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By:Charlotte Stein

Even scumbag drug addicts can do the right thing sometimes.”

She felt her face heat.

“I don’t think you’re a scumbag. Or a drug addict. I just—”


Don’t jostle me, she thought, but it was too late for that. He’d started jostling her all the way back by the fence. She could feel him, creeping under her skin and shaking her all around.

“Look, I’m not an idiot, okay? I know pot isn’t Satan’s weed, or whatever.”

He flicked his gaze to hers, so steady and dark and too intense.

“When did I say you were an idiot?” he asked, and she tried to remember. She really tried. Unfortunately, all she could come up with were vague impressions of him.

“You didn’t. You just implied it. With your…earrings and your haircut.”

He didn’t laugh, exactly. In fact, most of his reactions and his expressions seemed curtailed, somehow. Reined in. It only made it more obvious when he did smile, however. When he smuggled his laugh into a cough, behind his fisted hand.

“My earrings and my haircut make you an idiot? That’s a new one. Usually my earrings and my haircut just make other people back away. Kind of like you did in the garden.”

It struck her harder than she expected it to, him saying something like that. She didn’t mean it to or want it to, but it was there all the same. Like a small fist, direct to the chest.

“I didn’t back away because of how you look. You look…” Fine? Fine just leads to handsome, then gorgeous, then other impossible things, and you don’t want to go down that route, do you, Evie? That route is barred to you, for all sorts of reasons. He’s cool. You’re not. He’s attractive. You’re not. He’s free. You’re not. “You don’t look threatening, or anything. I just… Did the Ryerson kid say anything about me to you?”

She couldn’t think why the kid would have, but the fact remained—the punk seemed to understand way too much about her situation.

“What sort of things do you think he would have said? He told me your name, and that’s about it.”

She checked his face for a hint of mockery, but there was nothing there.

“Just my name?”

“We don’t exactly talk, me and Mickey Ryerson. It’s not like we have a ton in common—I mean, look at this neighborhood. These houses.”

He gazed around at his surroundings with a kind of wonder in his expression. Just a hint of it.

“Yeah, they’re really amazing.”


“And beautiful.”


“And worth a lot of money.”

It was as far as she could go. He didn’t look away during the whole of the exchange, and she could hear it in his voice. That he knew what she really meant by amazing and beautiful and worth a lot of money.

But the lovely part of it was—he didn’t say. He just started in on something else instead.

“My apartment overlooks an alley where they slaughter chickens for the Chinese restaurant across the way.”

She thought of feathers. Lots of feathers, fluttering in a dark, narrow space.

“Do you ever see them do it?”

“Sure. They don’t mess around—no wringing necks. A cleaver, straight through.”

“They’re not supposed to be doing it though, right? They’re not allowed.”

“A lot of people aren’t allowed to do a lot of things.”

God, there were thorns around this conversation. She could feel them rising up, every time they got to something that seemed like stable ground. It made her want to close her eyes, but doing so didn’t seem like a good idea.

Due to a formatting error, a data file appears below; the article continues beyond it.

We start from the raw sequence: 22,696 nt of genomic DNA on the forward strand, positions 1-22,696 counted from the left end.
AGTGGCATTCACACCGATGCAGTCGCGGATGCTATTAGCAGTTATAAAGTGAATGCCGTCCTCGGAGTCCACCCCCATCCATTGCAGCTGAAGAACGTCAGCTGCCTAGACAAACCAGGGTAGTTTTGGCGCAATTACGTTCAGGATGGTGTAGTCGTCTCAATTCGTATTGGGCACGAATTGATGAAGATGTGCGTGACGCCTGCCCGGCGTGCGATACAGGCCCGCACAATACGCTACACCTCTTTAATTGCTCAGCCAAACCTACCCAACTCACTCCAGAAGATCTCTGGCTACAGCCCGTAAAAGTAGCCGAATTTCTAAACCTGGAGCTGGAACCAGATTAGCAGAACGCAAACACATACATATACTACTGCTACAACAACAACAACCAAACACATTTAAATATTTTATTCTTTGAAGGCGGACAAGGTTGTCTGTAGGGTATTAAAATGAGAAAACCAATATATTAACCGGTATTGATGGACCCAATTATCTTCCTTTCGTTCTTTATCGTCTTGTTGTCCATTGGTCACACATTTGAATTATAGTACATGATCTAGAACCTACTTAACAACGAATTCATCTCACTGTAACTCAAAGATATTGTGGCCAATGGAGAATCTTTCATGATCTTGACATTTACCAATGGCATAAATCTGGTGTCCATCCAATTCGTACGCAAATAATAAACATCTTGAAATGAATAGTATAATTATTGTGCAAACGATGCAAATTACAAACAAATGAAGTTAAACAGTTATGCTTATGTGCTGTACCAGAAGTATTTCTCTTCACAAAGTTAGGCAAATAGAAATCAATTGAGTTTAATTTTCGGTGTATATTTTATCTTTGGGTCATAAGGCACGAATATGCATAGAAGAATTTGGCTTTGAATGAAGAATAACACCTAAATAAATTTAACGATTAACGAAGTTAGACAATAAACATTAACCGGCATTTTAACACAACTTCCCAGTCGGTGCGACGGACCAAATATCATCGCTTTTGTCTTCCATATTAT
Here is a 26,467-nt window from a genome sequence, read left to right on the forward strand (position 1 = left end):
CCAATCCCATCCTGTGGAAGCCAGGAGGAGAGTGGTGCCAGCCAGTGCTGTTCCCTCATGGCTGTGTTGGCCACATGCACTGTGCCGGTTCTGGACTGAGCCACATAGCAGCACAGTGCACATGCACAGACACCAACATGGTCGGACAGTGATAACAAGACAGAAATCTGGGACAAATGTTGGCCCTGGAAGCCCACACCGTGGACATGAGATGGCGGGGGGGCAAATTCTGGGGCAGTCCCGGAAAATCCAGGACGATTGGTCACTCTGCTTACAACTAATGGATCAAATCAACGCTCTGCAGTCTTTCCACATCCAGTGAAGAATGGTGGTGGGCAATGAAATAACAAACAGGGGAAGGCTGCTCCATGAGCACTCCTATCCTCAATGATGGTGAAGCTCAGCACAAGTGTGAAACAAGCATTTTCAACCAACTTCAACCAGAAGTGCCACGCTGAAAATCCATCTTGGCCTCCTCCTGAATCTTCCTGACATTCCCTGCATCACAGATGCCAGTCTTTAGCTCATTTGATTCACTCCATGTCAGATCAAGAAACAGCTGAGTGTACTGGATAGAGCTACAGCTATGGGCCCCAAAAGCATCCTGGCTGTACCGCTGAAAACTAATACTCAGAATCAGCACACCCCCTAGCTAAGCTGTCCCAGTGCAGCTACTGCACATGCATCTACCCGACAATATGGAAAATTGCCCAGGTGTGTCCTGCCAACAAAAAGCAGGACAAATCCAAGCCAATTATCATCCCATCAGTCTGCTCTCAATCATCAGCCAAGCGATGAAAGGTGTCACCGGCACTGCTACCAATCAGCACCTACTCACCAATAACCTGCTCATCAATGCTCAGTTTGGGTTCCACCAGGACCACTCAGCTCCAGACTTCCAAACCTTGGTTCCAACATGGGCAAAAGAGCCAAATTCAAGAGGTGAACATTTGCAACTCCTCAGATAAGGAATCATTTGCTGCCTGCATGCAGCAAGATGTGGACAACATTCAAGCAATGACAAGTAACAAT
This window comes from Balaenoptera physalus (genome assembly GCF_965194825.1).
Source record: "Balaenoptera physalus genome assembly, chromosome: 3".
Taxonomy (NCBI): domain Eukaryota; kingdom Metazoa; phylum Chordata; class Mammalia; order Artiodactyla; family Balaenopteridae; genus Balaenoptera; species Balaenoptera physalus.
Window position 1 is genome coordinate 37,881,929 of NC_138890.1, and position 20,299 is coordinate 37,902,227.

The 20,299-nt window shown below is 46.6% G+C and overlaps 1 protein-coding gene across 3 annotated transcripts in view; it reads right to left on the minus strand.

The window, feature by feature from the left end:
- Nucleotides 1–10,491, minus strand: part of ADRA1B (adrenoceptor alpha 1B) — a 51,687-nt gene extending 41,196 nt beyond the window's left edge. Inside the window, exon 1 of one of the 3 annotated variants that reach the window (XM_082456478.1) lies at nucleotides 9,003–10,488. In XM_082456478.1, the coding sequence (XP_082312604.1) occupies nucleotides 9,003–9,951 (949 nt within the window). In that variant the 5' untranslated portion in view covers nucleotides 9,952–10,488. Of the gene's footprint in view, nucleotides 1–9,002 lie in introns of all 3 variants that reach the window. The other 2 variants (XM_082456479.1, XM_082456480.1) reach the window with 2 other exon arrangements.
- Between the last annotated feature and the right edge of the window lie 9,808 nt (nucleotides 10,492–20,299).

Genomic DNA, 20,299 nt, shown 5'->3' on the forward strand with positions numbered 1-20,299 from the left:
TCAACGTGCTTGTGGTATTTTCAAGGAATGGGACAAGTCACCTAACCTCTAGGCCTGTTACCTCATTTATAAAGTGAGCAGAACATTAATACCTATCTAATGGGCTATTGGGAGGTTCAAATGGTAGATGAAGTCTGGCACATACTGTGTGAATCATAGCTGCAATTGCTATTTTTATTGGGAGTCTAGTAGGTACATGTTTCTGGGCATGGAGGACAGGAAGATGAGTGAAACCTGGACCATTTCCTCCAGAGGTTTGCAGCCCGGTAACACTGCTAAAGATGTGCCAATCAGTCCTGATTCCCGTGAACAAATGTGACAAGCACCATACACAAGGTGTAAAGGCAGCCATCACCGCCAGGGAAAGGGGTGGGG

Instead, she pulled her legs up to her chest. Bought herself time while she tried to think of a good subject change. Unfortunately, the only words that came were the ones that had been whirling around in her stupid head since she’d opened her eyes.

“Did you draw on your shoes?”

Of course she kicked herself immediately. She should have gone with I like the drawings on your shoes instead—and knew it. One sounded like an accusation, and the other sounded like she’d become a nice, normal person during the last ten minutes, instead of this accusatory asshole she was somehow being.

He even looked at her that way. As though he couldn’t believe she was behaving like such a jerk after he’d carried her fat ass inside and put ice to her head.


She wondered what word he’d wanted to put between I and yeah.

You’re a judgmental cunt, probably.

“It’s nice.”

Inwardly, she rolled her eyes at herself. Even “nice” sounded like condescending bullshit.

“I can’t tell if you’re serious or if you’re mocking me.”

Her stomach turned over. One hand went to her face, even though she tried to stop it.

“I’m sorry. I’m sorry—I’m…I don’t know. Bad at this. I’m all…”

The right word wouldn’t come. I’m all stupid? Foolish? Panicked?

“Uncomfortable?” he offered, and that seemed as good a term as any. “Wouldn’t worry about it. I’m the same.”

“You’re uncomfortable too?”

“No—I’m bad at talking to people too.”


“But probably for different reasons.”


For some reason, her heart had started hammering in her chest. Her palms had gone sweaty, even though she felt sure they should have done so ten minutes ago. What was so scary about this, exactly? He’d been a drug addict before. Now he was just some guy who found it hard to talk to people.

“I really do like your shoes,” she said, then felt worse. Her heart had passed her chest and moved on to hammering in her teeth.


“I like the…flower.”

God, she hoped it really was a flower. What if he’d drawn something much more manly and impressive, like a skull and crossbones, and she’d just mistaken it for a flower?

“Did a bigger version for class,” he said, and for a long moment she debated asking him what class he was talking about. She debated and debated and possibly also wrung her hands, while he went into his backpack and drew out an actual notepad, filled with…things.

Pictures. He had a notepad filled with pictures, that he’d done with his own two massive bear paws, in interesting mediums like charcoal. And then he h